As we walked into the large hall at the church my -year-old ran excitedly ahead to greet her friends. My toddler tugged at my hand eager to taste the display of sweet treats, but I sensed the anxiety immediately. I turned quickly behind me where my middle daughter stood a mere two steps behind me, and immediately I caught the overwhelmed fear on her face. She was only seconds away from crying, and I scooped her up quickly into my one open arm. I carried my crew to an empty corner and started to speak to my frightened -year-old.
“Is it the crowd? Are you scared?” I asked.
She nodded confirmation with unspilled tears in her eyes, and I immediately worked to calm her anxious heart.
“You don’t have to be afraid. I’m here. And Jesus is always with you,” I explained. And then we prayed together.
Within minutes she was fine, and that’s always how it was. She ran around excitedly with the other children. She laughed, she sang, she danced. She played and ate cookies. She was fear and anxiety free for the rest of the evening. I watched with pride as she smiled brilliantly, albeit shyly at the festivities. She was my beautiful, brilliant girl. Her heart was bigger than Texas, and she loved people with an enormous, unconditional love. But sometimes she was anxious. It was hard for us both.
Long ago I realized my baby was special, more so than just the typical “my kid is awesome kinda thing.” I think God made her a particular way because He has special plans for her life. Perhaps He made her sensitive so she could better relate to the tender and hurting parts of others. Sometimes I see her thoughtfully watching people and I’m certain this is true. When the idea of this post was floating around in my head I paused mid-thought at the sound of my girl across the house. I could hear the water running in the bathroom, and I could hear her tiny, musical voice carry through the hall. She was talking to one of her toys again, I assumed, seeing she had always been an imaginative, independent player. I walked up to the bathroom and heard her speaking from inside.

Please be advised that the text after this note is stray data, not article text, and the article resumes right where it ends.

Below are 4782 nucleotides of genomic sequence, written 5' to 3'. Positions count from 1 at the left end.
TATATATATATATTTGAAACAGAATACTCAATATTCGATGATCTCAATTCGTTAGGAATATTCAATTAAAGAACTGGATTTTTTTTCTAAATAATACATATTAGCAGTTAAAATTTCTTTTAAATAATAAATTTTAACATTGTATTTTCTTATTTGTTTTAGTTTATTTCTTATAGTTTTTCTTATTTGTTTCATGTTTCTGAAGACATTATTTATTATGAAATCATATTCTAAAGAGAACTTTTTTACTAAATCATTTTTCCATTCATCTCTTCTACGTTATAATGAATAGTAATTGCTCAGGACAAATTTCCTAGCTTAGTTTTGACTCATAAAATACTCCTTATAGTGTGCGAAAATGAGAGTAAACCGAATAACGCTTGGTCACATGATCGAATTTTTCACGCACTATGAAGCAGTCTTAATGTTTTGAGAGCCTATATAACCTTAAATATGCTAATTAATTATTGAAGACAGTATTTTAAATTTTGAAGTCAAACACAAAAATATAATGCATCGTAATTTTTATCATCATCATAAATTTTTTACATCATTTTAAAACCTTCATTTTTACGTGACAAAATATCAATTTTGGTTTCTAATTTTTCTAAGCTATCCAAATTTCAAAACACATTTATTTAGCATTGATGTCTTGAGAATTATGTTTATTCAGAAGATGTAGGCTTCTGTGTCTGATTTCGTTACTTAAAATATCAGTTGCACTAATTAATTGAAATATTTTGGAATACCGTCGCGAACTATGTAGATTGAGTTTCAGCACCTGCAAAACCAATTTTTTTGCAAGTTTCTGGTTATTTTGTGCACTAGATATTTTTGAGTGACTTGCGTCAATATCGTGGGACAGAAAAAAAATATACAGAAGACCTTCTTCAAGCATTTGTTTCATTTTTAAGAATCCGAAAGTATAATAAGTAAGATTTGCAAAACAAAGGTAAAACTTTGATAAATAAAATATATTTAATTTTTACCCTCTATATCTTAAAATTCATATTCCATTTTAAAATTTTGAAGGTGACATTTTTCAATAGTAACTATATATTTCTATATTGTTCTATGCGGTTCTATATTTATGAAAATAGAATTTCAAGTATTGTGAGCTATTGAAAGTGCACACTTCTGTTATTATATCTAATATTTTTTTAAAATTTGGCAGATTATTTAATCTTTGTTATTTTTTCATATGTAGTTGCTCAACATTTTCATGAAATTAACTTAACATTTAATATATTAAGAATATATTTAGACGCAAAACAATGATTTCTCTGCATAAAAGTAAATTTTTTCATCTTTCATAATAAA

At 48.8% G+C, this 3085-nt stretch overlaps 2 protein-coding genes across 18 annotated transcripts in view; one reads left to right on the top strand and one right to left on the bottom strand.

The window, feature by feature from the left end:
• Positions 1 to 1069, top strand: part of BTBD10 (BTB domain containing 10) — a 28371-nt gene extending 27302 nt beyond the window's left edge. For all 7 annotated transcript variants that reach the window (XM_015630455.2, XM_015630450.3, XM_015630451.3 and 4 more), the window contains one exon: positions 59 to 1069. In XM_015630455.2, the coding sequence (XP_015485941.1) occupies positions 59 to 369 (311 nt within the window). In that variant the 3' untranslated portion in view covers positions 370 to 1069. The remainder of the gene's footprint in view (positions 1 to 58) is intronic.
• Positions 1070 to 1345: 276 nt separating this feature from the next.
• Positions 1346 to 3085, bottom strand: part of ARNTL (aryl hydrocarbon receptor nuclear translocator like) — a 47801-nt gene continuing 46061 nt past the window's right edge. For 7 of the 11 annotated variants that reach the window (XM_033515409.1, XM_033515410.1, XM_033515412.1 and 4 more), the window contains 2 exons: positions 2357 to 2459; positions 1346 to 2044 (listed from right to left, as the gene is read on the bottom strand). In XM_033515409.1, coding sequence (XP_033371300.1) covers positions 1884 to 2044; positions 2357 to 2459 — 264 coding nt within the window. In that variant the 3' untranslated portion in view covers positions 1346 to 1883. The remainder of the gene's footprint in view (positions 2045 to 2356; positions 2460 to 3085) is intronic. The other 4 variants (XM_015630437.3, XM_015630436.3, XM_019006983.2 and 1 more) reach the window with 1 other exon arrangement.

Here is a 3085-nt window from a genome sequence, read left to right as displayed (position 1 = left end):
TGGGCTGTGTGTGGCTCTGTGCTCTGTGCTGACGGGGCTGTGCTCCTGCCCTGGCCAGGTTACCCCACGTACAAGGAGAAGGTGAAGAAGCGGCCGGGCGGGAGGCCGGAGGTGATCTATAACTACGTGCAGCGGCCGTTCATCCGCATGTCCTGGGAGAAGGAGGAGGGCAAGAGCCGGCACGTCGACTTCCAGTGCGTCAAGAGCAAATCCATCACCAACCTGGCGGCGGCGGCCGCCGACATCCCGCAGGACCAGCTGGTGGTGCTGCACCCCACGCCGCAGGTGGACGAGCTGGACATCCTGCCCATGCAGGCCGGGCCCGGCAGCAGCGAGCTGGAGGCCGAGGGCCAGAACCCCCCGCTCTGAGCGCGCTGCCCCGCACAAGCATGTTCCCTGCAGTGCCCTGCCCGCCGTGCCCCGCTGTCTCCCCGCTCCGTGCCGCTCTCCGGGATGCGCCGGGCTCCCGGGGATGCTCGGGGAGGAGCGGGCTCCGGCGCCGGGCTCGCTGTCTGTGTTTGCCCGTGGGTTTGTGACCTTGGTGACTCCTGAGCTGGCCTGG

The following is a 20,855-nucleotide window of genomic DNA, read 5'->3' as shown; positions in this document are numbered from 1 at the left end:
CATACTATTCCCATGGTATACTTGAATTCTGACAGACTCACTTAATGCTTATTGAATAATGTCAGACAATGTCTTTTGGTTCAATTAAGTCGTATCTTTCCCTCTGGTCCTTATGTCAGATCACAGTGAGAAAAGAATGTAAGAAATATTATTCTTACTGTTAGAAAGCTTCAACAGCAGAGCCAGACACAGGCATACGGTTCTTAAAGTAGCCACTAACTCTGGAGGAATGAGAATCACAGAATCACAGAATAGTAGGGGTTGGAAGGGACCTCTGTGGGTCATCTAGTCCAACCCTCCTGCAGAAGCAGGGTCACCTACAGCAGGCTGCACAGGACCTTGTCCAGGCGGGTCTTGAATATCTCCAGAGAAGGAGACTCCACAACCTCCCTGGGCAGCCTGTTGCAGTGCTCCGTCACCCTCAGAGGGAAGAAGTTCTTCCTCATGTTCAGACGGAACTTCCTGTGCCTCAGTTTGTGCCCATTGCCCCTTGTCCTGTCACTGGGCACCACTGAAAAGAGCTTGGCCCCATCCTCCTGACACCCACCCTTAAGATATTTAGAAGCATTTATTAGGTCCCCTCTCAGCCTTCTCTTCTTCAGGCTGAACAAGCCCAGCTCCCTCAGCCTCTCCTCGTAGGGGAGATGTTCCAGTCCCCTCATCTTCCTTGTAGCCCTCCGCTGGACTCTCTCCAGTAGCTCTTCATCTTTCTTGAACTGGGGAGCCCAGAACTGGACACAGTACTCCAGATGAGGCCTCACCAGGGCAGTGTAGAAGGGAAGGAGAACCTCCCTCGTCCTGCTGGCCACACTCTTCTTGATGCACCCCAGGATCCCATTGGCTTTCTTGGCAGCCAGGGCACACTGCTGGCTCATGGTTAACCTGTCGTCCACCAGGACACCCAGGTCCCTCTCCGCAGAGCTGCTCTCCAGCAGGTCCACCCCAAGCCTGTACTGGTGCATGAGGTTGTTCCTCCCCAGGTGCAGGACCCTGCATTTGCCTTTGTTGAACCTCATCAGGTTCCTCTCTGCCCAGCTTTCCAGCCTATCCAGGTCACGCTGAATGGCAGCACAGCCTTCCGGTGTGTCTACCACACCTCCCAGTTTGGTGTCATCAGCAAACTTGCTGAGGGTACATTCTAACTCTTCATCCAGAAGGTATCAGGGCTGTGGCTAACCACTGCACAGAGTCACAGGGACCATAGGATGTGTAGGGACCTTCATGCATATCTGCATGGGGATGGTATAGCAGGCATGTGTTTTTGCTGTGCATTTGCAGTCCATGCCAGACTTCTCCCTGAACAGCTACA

I don’t want anything for Christmas, God, but all the people to be happy.
I love you, God, more than money or anything you can buy.
I walked back into the living room without interrupting her little conversation, smiling as I sat down on the couch. I prayed for that child a lot, that is certainly true. Heck, a lot of the time I simply prayed for my own sanity dealing with it all. But mostly I prayed to be just the mother she needed. I figured God gave her specifically to me for a reason, and despite the challenges, I certainly didn’t want to mess it up. So I frequently prayed for wisdom that God would show me exactly the best way to parent this special little star. Sometimes she freaked out big over little things, but other times she loved the little things bigger than I had ever seen.
*While I might experience some silent judgment or even unloving advice from some for this post, I wrote it in a sharing mode with the hope that my situation might make someone else with an anxious child feel less alone. I hope that you too can see the special calling the Lord has for your child. May we all raise them to the best of our abilities, and cling to His strength for the rest.